Life After Doula Training – Research Requirements to Start Your Business
In Part 1, I discussed ways to build your business support team as a means to move you forward in creating your birth business. Today, I will provide a few resources to help you determine what you need to know about in order to start your business in your particular state.
Research the Federal and State Requirements to Start a Business
State Requirements. Each state has its own requirements and laws for starting a business. Some may require you obtain a business license, while others may only require you register your business name. If you are planning to sell any products along with your doula services, you may need to pay sales taxes to the state and will need to obtain a special permit in order to do so.
This website has links to all the state's government sites to see what you must do in your state to start your business.
Many birth professionals consider setting up their business as a limited liability company or LLC. It is set up with your state's Secretary of State, and having an LLC offers you, the owner liability protection in case of a lawsuit. Here are a couple of articles that talk about LLCs:
The Internal Revenue Service. When you begin to attend births as a doula, you must pay taxes on the income you earn to the Internal Revenue Service. Even if you plan to initially offer your services for free, anything money you spend for your business can be deducted in some way on your tax return as a business expense. The IRS' portal for small businesses is comprehensive and has many helpful articles, links, and online classes to help you learn how to be compliant with tax laws when you have a small business.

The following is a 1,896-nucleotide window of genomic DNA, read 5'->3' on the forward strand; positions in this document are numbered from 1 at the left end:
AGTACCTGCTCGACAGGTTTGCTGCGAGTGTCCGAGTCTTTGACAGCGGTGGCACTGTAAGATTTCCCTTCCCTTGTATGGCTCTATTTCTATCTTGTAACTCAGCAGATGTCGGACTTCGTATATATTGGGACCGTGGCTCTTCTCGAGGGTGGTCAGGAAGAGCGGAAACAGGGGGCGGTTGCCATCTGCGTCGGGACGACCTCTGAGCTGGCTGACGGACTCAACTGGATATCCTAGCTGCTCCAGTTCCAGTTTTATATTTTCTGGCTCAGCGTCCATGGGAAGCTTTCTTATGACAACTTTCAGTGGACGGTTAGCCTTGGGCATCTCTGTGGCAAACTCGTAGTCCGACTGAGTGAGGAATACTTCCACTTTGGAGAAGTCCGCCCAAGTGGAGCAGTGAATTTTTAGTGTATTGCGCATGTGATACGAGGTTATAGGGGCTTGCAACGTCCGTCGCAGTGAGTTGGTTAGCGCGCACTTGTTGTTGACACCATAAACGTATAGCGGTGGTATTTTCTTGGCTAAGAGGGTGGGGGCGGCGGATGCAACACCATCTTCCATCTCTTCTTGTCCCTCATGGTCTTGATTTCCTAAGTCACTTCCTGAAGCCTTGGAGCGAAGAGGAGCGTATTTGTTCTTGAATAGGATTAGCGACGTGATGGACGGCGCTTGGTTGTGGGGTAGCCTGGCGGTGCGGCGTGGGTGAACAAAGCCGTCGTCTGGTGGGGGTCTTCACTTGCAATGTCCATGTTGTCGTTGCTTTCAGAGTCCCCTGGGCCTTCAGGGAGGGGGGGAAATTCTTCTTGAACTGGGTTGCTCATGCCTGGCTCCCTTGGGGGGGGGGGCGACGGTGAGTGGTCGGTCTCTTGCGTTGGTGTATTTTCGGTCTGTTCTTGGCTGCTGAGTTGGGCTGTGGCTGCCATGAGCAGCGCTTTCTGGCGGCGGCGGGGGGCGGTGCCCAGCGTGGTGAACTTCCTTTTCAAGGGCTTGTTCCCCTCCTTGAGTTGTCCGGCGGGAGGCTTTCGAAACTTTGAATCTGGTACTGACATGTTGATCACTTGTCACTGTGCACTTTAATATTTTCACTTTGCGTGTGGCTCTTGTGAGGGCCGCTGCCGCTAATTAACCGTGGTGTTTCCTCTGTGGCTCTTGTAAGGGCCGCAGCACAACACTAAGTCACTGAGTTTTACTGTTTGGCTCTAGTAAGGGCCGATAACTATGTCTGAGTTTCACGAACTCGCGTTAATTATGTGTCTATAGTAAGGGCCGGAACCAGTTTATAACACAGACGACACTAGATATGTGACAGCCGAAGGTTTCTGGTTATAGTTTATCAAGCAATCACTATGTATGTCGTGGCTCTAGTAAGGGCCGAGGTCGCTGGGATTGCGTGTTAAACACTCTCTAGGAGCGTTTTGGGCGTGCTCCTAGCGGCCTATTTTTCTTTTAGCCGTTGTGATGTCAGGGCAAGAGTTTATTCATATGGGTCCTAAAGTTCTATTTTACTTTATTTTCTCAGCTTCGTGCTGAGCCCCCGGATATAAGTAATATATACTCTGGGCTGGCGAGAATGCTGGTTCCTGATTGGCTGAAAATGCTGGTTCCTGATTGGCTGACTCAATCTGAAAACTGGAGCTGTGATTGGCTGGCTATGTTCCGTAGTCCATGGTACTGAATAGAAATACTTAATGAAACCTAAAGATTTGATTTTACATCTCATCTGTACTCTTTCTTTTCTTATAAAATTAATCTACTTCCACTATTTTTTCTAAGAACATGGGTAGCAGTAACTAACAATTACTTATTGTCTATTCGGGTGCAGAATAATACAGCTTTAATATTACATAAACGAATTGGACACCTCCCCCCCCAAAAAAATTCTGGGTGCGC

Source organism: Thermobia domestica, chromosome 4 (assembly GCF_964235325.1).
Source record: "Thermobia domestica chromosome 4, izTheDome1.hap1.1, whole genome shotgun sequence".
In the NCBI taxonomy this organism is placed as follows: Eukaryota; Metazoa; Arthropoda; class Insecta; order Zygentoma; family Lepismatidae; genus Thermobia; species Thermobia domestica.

If you have questions about any of the information you find online, contact your state offices or the IRS and ask them. In my experience, especially with the IRS and Sales Tax office here in Texas, these are great free resources to utilize, and I've always talked to very knowledgeable representatives.
Small Business Counseling. Another free resource available to any business owner is SCORE by the Small Business Association. SCORE is a non-profit association of over 10,000 counselors – experienced business owners and executives – who volunteer their services to help new entrepreneurs. At SCORE's website, you can request business advice online or meet with a counselor locally. Free.
Researching these requirements may not be fun. Doing the work to set up your business can be tedious. Depending on your state, you may be able to do some of these registrations online, by mail, or fax, which can make things easier for you. Even the IRS allows you to apply online for an Employer Identification Number, (EIN).
Even if you don't yet have your business name figured out, creating a step-by-step checklist of what needs to be done will keep you moving forward in a systematic way once you are ready to make yourself a bonafide legal business.
In Part 3, I'll offer some low-cost resources to help you learn more about business basics.